The Supreme Court is unable to hear the challenge until May because of a shortage of judges, and Mr Jammeh says he will not step down until then.

Foreign leaders from regional bloc Ecowas, led by Nigerian President Muhammadu Buhari, are due to arrive later on Friday in The Gambia to again try to persuade Mr Jammeh to step down on schedule.
The grouping has warned that it would consider removing him using military force if he refuses.

But Mr Barrow, a property developer, told the BBC’s Newsday programme that he would prefer a “peaceful transition”.

He said he welcomed the move by Nigeria MPs to offer Mr Jammeh asylum, but said he did not feel the situation would “get to this level”.

“We want to keep Jammeh in The Gambia, I don’t think there’s any need for him to go to another country.”

He called on Mr Jammeh to “respect the constitution” and engage in direct talks.

“We solve our problems within ourselves without the intervention of anybody. I think that’s what we’d prefer,” he said.

A lawyer for Mr Jammeh on Thursday filed a request with the Supreme Court asking for an injunction to block Mr Barrow’s swearing-in.

Mr Barrow won 43.3% of the vote compared with Mr Jammeh’s 39.6%. A third candidate, Mama Kandeh, got 17.1%.

Source BBC

people of cameroon

Cameroon radio station shut over Anglophone tensions

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Protesters at a demonstration in Bamenda, Cameroon

Radio Hot Cocoa is blamed for inflaming tensions among Anglophone residents

A radio station in Cameroon’s English-speaking city of Bamenda has been closed down.

A police squad visited the offices of Radio Hot Cocoa and ordered that it stop operations.

Officials accuse the station of using interactive programmes to stir up tension among Anglophone listeners, who often complain that they face discrimination.

In the last few months there have been protests in Bamenda against the use of French in courts and schools in two of the country’s two English-speaking regions. The other eight semi-autonomous administrative regions are Francophone.

An editor at Radio Hot Cocoa, Pierre Anoufack, told the BBC:

We were taken aback by this raid as there was an assault by troops who came with officials to [the station]. We want to go and meet the officials so they understand the fact that we are a radio in the service of the people just like the publicly funded media.”

A car drives past the city gate to Abuja

Nigeria has no formal diplomatic ties with Taiwan

Taiwan is upset by Nigeria’s order that it move its trade office from the capital, Abuja, to the commercial hub, Lagos in what as seen as show of support for Beijing.

China regards Taiwan as a breakaway province, and does not recognise its sovereignty as an independent nation.

The Taiwan trade mission office swap was ordered after a visit by the Chinese foreign minister when his government pledged a $40bn (£32.5bn) investment in infrastructure.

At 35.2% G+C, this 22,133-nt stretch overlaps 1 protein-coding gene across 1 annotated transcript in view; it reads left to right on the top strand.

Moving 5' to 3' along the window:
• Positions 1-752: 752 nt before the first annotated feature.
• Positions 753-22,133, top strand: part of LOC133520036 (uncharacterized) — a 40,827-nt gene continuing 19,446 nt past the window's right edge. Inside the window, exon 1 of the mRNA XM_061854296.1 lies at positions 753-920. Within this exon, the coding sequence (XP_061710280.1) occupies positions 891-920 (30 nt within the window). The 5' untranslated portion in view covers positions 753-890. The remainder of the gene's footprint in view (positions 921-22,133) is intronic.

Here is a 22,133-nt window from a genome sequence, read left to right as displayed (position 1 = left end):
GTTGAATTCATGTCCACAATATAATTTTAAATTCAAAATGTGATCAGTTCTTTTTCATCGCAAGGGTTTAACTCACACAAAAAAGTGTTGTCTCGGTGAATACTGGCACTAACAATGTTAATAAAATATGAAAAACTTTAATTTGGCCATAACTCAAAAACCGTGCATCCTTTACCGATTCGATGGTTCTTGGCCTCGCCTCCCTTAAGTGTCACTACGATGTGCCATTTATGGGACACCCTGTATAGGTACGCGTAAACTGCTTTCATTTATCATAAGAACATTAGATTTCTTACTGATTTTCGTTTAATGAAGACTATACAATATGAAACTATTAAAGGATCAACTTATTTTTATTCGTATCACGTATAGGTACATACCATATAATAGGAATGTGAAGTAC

Taiwan’s foreign office condemned Nigeria “for collaborating with China’s political goal to engage in unreasonable, barbaric, rough and violent political manipulation”.

But a spokesman of China’s foreign ministry said it regarded Nigeria’s action as support for its “one-China principle”.

Nigeria has no formal diplomatic ties with Taiwan, which is only recognised by 21 countries.

According to the Reuters news agency, in countries with which Taiwan has no formal diplomatic relations it often sets up trade and commerce offices.

For years China and Taiwan have been locked in a bitter diplomatic tug-of-war, luring away each other’s allies with generous financial packages in so-called “cheque-book diplomacy”, the AFP news agency reports.

Relations have become even more frosty since Tsai Ing-wen became Taiwan’s president in May – not helped when she made a congratulatory call to US President-elect Donald Trump last month, breaking with US policy set in 1979, when formal relations were cut.

A lawyer was arrested in Zambia as he held a public meeting with clients who have filed complaints about alleged pollution from a copper mine, British law firm Leigh Day tweets:

Oliver Holland was updating communities, who believe a nearby copper mine is damaging farmland and water sources, to update them on their case against London-based Vedanta Resources and its Zambian subsidiary, Konkola Copper Mines.

According to Leigh Day, the lawyer was held without charge in the police cells for four hours without access to a lawyer, food or water.

Mr Holland says the police officers who carried out the arrest were driving a vehicle displaying the Konkola Copper Mines logo.

He was eventually charged with “conduct likely to cause a breach of peace” and had to pay a $5 (£4) fine, Leigh Day says.

According to the Reuters news agency, the authorities have confirmed that Mr Holland and two local government officials were arrested and released.

Source: BBC


doctors strike

Kenyan doctors ‘given suspended sentences over strike’

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Six doctors from the Kenyan doctors’ union have been given a one-month suspended sentence for refusing to call off the ongoing strike which has paralysed operations in public hospital, the country’s Daily Nation newspaper reports.

The Employment and Labour Relations Court ordered the union to end the strike and finalise negotiations with the government within the next two weeks.

Several attempts to end the strike have failed as the doctors want the full implementation of a deal signed in 2013 to improve the doctors’ pay and working conditions.

Judge Hellen Wasilwa said that if the officials did not heed to the order they would be jailed for two weeks.

The BBC’s Abdinoor Aden has snapped these photos of the doctors meeting today discuss a way forward:

Doctors meeting
Doctors meeting
Source: BBC